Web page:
FIELD OF THE INVENTION
- BACKGROUND OF THE INVENTION
The present invention generally relates to digital image review and display, and relates in particular to automatic normalization of image orientation.
- SUMMARY OF THE INVENTION
Today's portable image capture devices, particularly digital cameras, are typically capable of capturing images in memory for later display and/or sharing by transmission. Such imaging devices are typically capable of being held in various orientations during image capture. As a result, an image may not appear to be right side up when later viewed on a display of the device or on another display receiving the shared image. This lack of proper orientation can be problematic. For example, while the image capture device can also be rotated to view the displayed image in a right side up orientation, such rotation also rotates other user interface components of the device. Also, a desktop display receiving a shared image is not so easily rotated. Further, physical rotation of the entire display does not simultaneously properly orient multiple images previewed as a batch and having different orientations. Yet further, rotating the images in memory can be time consuming for users. Further still, it may not be apparent after the fact which way is “up” on a photograph, especially in the case of crime scene photos. Accordingly, there remains a need for a system and method that automatically properly orients images for users.
In some embodiments, systems and methods for visually rendering images rotate images at time of display based on annotations indicating needed rotations. In other embodiments, systems and methods for visually rendering images rotate images at time of display by determining a needed rotation for an image based on automatic orientation recognition. In further embodiments, systems and methods for visually rendering images rotate images at time of display by utilizing fuzzy logic to determine a best rotation angle for an image based on a none precise marking generated by computer vision or signal processing applied to the image. In yet further embodiments, systems and methods for annotating images annotate images at time of image capture, time of image display, or any time in between by using one or more of automatic image orientation recognition, user input specifying a needed rotation, and sensed orientation of an image capture device.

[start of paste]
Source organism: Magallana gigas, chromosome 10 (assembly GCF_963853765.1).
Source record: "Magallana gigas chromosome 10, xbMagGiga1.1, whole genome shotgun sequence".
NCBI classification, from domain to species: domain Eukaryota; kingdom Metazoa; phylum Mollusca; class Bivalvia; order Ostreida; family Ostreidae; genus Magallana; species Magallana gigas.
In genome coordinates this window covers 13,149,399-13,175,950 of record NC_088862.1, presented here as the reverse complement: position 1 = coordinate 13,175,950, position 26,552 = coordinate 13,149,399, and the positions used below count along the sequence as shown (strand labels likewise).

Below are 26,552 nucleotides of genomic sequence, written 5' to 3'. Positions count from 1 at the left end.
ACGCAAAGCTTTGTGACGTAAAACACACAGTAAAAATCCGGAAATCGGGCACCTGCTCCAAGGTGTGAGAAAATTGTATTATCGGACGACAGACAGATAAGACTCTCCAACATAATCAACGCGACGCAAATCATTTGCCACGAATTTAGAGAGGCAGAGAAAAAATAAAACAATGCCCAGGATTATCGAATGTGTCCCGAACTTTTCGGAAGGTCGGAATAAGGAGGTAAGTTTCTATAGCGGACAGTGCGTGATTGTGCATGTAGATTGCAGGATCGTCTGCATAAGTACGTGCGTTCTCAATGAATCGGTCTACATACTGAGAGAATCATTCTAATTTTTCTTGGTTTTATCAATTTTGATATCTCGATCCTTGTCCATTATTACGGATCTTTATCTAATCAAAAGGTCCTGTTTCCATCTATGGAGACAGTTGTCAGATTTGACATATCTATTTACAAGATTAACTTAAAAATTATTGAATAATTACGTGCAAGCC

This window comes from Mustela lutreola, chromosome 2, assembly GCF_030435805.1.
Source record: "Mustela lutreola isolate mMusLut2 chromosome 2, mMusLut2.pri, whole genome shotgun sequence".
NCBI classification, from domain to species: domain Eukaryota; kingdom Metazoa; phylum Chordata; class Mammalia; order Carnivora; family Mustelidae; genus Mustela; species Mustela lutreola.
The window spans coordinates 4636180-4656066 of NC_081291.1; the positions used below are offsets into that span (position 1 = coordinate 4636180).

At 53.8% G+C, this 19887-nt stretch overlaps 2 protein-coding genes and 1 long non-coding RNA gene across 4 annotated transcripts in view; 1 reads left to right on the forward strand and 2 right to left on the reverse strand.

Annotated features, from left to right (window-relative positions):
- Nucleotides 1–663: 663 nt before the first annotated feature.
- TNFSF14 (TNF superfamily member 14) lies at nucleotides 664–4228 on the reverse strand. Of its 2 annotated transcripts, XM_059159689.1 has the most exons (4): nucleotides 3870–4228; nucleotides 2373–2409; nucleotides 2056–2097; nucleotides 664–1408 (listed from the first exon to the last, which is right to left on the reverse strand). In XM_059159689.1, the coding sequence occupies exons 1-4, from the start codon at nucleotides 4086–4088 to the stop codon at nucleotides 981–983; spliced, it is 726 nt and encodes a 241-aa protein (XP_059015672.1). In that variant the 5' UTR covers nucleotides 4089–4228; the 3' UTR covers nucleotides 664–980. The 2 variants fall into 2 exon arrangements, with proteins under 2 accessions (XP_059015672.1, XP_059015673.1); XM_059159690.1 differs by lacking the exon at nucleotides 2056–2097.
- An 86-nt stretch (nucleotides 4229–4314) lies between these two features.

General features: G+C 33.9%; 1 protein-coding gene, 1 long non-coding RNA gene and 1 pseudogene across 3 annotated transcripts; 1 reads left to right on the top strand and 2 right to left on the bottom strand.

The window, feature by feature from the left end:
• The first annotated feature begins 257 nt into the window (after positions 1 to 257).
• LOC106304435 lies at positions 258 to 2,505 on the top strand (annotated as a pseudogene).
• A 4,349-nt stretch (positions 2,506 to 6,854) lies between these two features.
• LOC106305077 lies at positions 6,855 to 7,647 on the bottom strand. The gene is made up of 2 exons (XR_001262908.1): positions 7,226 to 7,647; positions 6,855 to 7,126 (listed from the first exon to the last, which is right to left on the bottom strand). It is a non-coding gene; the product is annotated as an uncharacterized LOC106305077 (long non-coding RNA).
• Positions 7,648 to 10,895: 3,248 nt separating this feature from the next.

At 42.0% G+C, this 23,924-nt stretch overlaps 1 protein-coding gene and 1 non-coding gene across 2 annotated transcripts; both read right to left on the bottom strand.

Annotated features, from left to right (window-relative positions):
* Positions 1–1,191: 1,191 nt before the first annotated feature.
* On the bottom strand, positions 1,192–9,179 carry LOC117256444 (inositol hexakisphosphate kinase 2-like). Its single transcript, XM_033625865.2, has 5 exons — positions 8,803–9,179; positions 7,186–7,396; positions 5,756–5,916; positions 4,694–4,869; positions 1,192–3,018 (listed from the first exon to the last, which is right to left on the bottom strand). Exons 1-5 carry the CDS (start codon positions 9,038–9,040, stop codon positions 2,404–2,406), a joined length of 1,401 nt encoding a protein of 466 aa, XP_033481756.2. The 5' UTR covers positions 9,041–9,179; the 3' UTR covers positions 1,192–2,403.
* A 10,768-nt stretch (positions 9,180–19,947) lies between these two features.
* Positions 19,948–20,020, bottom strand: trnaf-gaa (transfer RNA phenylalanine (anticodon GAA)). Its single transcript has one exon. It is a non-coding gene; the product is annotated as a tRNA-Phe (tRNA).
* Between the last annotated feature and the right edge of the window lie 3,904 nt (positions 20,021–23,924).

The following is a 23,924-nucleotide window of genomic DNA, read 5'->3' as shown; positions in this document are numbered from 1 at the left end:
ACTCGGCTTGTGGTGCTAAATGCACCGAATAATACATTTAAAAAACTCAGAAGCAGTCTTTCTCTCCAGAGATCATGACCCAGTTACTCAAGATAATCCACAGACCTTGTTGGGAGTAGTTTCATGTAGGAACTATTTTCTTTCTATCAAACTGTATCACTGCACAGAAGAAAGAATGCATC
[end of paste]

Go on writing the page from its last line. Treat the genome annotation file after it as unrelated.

BRIEF DESCRIPTION OF THE DRAWINGS
Further areas of applicability of the present invention will become apparent from the detailed description provided hereinafter. It should be understood that the detailed description and specific examples, while indicating the preferred embodiment of the invention, are intended for purposes of illustration only and are not intended to limit the scope of the invention.
The present invention will become more fully understood from the detailed description and the accompanying drawings, wherein:
FIG. 1 is a set of images depicting various orientations of image capture devices and resulting images, and the needed rotations for batch viewing of such images;
FIG. 2 is a block diagram depicting image orientation normalization in a home AV server in the case of non-recordable media according to some embodiments of the present invention.
FIG. 3 is a block diagram depicting image orientation normalization in a home AV server in the case of recordable media according to some embodiments of the present invention.
FIG. 4 is a flow diagram depicting orientation recognition procedures according to some embodiments of the present invention.
FIG. 5 is a view of example image object characteristics employed to accomplish automatic orientation recognition according to some embodiments of the present invention; and
DETAILED DESCRIPTION OF THE PREFERRED EMBODIMENTS